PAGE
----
Directed by Quentin Tarantino
Starring Jamie Foxx, Christoph Waltz, Leonardo DiCaprio, Samuel L. Jackson
Running time 2 hours, 45 minutes
Django Unchained, directed by Quentin Tarantino, is offensive, quixotic, and unforgivingly violent. At its heart lies a villain so despicable and greasy that recalling his leering, half-rotted smile sends chills up the spine.
But while that eerie shiver symbolizes fear and contempt, it also reflects unrestrained delight.
Leonardo DiCaprio’s performance as Calvin Candie, a wealthy plantation owner who forces slaves to fight for sport, is deplorably delightful. He moves fluidly from charming host to vile slave hater.
One moment DiCaprio offers his guests dessert, the next he slams down his hand, crushing a crystal glass and spurting blood everywhere. (According to Variety, the blood is real and DiCaprio actually required stitches.)
Like DiCaprio, Samuel L. Jackson's performance as Stephen, a grumpy and sharp-tongued house slave, also leaves a lasting impression. His semi-crippled shuffle and sardonic expressions reveal more about his character than do his words.
The film is set on the cusp of the U.S. Civil War and opens "somewhere in Texas." It tells the story of an unlikely business partnership between a well-to-do white bounty hunter named Dr. King Schultz (Waltz) and a quick-witted black slave called Django (Foxx).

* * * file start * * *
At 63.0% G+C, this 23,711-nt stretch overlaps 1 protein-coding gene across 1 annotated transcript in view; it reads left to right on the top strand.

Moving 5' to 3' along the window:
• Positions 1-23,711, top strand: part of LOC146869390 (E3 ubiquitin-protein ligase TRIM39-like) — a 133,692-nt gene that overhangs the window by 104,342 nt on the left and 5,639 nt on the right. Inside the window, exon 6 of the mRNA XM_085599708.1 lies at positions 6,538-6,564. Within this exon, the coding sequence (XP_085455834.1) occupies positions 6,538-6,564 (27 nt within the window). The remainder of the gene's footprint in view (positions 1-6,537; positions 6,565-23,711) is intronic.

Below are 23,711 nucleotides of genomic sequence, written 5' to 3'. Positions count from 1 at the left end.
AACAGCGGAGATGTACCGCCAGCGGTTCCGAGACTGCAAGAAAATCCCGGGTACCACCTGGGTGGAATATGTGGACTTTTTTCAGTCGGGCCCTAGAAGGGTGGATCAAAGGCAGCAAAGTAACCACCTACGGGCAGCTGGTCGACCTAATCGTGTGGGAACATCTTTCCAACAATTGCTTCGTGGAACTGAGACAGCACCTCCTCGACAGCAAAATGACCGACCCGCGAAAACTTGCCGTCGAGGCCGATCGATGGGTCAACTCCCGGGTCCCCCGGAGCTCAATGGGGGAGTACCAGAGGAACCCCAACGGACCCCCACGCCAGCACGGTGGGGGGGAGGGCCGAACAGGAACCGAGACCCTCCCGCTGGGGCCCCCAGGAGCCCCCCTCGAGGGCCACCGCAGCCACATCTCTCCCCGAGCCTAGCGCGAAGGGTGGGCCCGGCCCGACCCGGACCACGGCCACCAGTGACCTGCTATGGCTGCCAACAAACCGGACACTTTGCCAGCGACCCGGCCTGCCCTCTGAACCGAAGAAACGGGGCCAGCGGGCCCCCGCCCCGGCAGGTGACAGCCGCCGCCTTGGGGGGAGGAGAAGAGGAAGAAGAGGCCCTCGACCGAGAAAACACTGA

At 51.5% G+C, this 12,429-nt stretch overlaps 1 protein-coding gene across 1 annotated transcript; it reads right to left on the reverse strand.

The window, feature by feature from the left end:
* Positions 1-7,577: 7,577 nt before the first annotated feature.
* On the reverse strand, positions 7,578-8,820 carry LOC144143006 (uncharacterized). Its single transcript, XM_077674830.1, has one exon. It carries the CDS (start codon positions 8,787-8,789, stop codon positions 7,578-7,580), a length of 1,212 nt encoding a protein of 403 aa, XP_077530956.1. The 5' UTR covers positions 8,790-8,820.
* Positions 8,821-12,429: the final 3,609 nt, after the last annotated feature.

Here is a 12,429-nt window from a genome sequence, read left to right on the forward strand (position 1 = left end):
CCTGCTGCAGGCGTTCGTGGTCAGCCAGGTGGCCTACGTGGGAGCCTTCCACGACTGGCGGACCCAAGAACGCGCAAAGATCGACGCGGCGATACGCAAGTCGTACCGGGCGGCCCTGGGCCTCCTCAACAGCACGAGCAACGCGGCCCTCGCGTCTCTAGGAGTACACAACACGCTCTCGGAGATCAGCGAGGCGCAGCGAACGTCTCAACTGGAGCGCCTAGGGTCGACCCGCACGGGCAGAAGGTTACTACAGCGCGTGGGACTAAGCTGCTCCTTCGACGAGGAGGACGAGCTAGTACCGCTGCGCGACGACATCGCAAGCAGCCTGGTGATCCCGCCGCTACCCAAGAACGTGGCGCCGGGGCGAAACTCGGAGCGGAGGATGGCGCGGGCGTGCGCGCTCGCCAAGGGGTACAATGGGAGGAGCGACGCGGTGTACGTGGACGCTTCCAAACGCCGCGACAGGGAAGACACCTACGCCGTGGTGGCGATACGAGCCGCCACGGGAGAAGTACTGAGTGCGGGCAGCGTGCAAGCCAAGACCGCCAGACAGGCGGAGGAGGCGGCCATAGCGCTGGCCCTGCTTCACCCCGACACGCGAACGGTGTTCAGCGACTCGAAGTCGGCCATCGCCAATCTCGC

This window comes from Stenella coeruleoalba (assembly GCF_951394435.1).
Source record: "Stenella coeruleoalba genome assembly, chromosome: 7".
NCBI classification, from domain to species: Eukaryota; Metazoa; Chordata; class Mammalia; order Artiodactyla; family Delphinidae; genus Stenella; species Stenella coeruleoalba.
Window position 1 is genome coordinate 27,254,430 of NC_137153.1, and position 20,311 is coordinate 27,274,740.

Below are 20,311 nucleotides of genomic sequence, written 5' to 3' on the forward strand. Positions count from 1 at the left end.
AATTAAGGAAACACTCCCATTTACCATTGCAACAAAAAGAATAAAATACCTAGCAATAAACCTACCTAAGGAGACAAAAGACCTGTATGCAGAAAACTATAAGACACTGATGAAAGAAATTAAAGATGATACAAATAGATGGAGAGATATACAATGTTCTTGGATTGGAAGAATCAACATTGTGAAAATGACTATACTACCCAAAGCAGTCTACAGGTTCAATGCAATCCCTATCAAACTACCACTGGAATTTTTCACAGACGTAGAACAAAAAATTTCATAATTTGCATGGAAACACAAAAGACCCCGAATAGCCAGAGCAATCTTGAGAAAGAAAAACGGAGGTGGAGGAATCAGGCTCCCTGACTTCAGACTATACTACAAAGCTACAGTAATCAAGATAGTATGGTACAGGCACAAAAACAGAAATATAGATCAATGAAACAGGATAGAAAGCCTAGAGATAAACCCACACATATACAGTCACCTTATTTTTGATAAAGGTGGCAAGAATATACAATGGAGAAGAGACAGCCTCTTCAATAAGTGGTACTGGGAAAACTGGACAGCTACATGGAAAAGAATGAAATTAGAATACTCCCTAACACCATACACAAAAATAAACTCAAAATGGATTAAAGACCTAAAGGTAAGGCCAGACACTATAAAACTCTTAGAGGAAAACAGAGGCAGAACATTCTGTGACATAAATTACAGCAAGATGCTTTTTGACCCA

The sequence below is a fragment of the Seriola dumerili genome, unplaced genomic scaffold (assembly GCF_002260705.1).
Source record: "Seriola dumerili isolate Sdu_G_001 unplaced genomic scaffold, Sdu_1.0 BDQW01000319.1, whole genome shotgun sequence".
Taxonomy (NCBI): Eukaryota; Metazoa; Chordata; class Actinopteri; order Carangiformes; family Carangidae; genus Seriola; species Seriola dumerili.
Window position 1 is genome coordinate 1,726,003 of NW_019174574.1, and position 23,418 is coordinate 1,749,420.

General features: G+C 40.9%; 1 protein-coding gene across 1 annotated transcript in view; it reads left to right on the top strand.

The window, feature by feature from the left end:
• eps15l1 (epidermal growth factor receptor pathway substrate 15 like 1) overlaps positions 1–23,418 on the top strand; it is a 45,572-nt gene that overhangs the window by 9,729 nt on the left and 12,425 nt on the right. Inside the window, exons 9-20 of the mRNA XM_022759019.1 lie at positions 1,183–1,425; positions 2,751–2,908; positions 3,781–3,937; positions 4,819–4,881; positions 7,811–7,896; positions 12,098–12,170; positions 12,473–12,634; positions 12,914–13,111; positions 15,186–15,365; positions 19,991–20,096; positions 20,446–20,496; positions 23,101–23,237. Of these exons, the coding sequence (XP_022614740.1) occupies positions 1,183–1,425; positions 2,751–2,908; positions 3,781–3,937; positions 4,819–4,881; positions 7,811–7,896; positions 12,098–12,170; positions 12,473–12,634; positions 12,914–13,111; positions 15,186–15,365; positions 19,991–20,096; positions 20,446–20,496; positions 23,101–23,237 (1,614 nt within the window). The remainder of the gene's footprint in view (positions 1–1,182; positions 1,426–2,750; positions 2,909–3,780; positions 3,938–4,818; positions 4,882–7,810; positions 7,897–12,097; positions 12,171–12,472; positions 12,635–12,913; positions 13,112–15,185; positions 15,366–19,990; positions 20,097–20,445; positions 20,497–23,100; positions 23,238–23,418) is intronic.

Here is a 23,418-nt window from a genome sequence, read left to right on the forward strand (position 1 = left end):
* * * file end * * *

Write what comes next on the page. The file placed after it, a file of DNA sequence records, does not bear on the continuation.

Django Unchained offers a refreshing alternative to pre-Emancipation Proclamation scripts of white power. For once, the black guy is the hero and idealized for "killing white folks and getting paid for it." (Though the question begs to be asked, is this a white director’s story to tell?)
The guts and gore that have earned Tarantino his reputation are as explosive and goopy as ever. Handguns and rifles are the weapons of choice, yet hammers, whips, and flesh-eating dogs make appearances as well.
Despite the serious subject, the script is sprinkled with unfiltered humor that is both uncomfortable and hilarious. A scene of silly banter among the KKK wagon raiders on the impracticality of masks with tiny eyeholes, for example, is side-splittingly funny. These comedic scenes, the zingy one-liners, and the eclectic soundtrack, make the 2 hour and 45 minute film move.
The sets are unassuming and the costumes are modest, except for Django's brilliant blue suit. The movie’s X factor is really the talented cast and crew, including cinematographer Robert Bridge Richardson. The magnified takes of beer foam and gun barrels give depth and breadth to everyday objects.
It’s no secret that Tarantino is a master of his craft. Django Unchained proves he’s done it again.